I’m making a WordPress/Joomla/Droopal/etc. site locally. How do I test/set up the databases? Do I need to download and learn MySQL?
So I’ve been getting this question a lot from friends, peers and just random people on the internet learning and/or experimenting with client-side web development independently. The answer is, well, no. If you’re a front-end developer primarily focused with client-side functionality, you can build sites locally on, and/or convert local sites to, popular CMS’s that rely on databases and web servers to fetch dynamic content without learning much about the backend.
This is thanks to two useful pieces of software: XAMPP for Windows, and MAMP for Mac (This tutorial will focus on XAMPP and Windows because that’s what I’m familiar with, but the steps should be near identical to MAMP/Mac).
They’re both free. Just download them, then use the GUI to start Apache and MySQL (or whatever else you need) to get started with your local test server and database.
You’ll of course put your test website’s files in a local folder, and XAMPP and MAMP needs to know the location of those files to function properly. Remember that folder’s location/directory address on your computer. If you’re using XAMPP, you have to change its config file in order for it to properly find your website folder, and thus, “host” those files locally. It should be in C:\XAMPP\apache\conf\httpd.conf or the Mac installation folder equivalent. Find the line that says ‘DocumentRoot’ as well as the line that says ‘Directory’ and change the default directories listed on those lines to your website folder’s directory. If you’re using MAMP, I don’t think you have to change the config file manually, but can instead change the destination folder directly on the control panel of MAMP’s GUI somewhere.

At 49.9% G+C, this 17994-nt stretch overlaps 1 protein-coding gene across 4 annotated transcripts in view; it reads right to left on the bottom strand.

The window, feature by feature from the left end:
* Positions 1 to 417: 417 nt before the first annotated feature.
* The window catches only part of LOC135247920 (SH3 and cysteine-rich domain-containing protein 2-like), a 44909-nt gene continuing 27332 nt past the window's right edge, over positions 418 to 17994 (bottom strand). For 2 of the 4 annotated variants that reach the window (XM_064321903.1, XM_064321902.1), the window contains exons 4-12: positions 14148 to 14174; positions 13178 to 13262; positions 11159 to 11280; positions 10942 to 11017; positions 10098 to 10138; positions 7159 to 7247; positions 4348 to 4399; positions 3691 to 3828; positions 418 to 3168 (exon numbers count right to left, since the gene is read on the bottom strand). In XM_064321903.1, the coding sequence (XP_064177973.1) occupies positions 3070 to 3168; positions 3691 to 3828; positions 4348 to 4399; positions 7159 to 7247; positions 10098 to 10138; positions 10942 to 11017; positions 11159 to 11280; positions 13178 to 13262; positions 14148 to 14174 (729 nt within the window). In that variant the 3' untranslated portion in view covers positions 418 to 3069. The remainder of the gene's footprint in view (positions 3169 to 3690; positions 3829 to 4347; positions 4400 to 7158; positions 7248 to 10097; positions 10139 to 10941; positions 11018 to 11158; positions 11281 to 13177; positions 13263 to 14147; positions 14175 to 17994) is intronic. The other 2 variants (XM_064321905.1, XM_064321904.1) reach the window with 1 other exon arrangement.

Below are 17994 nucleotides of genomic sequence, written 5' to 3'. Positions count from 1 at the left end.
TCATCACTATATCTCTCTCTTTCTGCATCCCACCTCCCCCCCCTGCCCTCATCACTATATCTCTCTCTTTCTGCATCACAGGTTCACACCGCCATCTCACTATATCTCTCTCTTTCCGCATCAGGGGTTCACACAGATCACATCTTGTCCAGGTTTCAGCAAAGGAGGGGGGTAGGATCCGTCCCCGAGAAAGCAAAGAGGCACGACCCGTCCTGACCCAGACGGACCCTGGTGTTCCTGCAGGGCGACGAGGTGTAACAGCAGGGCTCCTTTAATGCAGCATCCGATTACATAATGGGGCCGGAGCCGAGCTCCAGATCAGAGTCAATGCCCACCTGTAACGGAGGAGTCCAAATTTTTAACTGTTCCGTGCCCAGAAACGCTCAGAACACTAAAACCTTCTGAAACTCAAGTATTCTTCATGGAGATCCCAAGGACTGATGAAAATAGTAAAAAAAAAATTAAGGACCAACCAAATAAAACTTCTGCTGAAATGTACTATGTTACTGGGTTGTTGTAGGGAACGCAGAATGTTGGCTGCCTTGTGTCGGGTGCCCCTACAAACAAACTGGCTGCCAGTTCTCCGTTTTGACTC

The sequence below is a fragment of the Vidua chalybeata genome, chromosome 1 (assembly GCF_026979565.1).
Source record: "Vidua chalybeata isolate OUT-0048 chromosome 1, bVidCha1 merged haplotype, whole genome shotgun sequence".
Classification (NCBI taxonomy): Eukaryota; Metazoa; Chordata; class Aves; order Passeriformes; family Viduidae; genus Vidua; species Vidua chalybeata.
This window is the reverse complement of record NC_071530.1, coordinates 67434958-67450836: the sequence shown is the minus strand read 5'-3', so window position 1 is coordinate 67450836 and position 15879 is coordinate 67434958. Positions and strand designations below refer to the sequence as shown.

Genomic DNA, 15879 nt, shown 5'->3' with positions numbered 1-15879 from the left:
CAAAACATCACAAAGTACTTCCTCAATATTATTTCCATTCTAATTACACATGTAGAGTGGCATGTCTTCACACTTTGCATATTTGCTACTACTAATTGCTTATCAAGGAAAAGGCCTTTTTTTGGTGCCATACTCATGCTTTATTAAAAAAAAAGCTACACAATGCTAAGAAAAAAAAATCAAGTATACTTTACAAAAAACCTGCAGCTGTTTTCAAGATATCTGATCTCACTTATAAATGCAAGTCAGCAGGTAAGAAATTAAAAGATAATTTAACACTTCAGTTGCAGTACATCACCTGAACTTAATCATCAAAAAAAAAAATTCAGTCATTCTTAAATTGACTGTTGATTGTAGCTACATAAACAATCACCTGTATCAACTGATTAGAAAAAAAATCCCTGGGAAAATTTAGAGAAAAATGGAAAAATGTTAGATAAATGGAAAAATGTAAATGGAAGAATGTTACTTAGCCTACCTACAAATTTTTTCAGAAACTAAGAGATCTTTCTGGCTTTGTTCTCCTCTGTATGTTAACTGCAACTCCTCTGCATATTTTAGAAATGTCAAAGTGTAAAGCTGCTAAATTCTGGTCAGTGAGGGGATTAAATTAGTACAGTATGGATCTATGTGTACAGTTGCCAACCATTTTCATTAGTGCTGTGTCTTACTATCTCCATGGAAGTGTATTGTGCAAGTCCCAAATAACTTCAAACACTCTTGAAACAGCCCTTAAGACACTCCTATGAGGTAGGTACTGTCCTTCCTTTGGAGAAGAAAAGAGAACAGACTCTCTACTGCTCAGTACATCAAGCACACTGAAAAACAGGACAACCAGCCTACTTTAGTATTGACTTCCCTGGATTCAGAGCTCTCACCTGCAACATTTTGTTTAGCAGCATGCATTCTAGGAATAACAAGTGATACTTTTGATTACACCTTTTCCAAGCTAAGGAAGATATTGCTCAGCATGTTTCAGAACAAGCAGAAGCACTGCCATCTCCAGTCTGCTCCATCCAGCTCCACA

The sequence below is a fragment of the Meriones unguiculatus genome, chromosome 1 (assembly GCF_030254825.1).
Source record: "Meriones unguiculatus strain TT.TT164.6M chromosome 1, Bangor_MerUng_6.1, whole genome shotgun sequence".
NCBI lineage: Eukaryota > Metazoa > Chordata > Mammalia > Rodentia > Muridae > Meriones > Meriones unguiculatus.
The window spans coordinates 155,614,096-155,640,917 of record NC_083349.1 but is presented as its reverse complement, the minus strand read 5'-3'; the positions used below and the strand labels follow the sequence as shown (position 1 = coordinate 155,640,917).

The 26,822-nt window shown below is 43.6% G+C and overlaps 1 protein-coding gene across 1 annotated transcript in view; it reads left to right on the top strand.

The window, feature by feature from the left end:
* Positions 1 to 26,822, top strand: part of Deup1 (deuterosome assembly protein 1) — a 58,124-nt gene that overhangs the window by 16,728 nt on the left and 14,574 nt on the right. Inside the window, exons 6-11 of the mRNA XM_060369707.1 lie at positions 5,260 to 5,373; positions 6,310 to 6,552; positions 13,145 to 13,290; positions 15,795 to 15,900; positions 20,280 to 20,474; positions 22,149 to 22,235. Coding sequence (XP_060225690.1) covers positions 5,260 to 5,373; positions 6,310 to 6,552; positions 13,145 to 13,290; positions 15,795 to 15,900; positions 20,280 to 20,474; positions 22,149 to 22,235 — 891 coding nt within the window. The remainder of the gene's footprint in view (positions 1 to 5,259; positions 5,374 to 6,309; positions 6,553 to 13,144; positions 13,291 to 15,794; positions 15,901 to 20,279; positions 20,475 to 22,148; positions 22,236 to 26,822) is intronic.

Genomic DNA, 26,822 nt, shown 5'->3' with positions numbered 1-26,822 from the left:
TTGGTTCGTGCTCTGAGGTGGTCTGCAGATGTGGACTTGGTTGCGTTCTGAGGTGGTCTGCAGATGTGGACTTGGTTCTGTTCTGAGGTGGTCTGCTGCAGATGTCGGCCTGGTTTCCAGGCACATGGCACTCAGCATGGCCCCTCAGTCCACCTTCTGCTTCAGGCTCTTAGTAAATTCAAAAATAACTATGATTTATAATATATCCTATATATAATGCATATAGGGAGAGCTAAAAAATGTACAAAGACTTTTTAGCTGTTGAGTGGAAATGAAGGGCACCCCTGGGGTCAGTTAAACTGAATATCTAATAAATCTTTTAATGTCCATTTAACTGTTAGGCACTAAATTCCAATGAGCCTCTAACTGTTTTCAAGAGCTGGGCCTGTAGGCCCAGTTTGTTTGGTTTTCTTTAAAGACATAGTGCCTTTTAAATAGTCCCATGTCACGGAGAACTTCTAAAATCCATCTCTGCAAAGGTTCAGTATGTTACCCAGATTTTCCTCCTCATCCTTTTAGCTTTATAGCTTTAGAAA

Now navigate to localhost on your browser to see if the root directory and folders show up. If you see your site folders/files, the emulated local server environment works.
Once you’re good to go, navigate to phpMyAdmin in your browser (or simply click the ‘Admin’ button beside ‘MySQL’ on the XAMPP GUI. It’s similar but different for MAMP). Click on the ‘Database’ tab and create a new database, calling it whatever you want (it’s probably best practice to name it after your website though).
Now the only thing left to do is tell your CMS core files about the database. In WordPress’s case, just edit wp-config, changing the placeholder ‘database_name_here’ line to your database’s name, and the user and password lines to the default settings (in Windows’ case: root and empty string ‘ ‘ respectively).
And that’s it. You’re all set.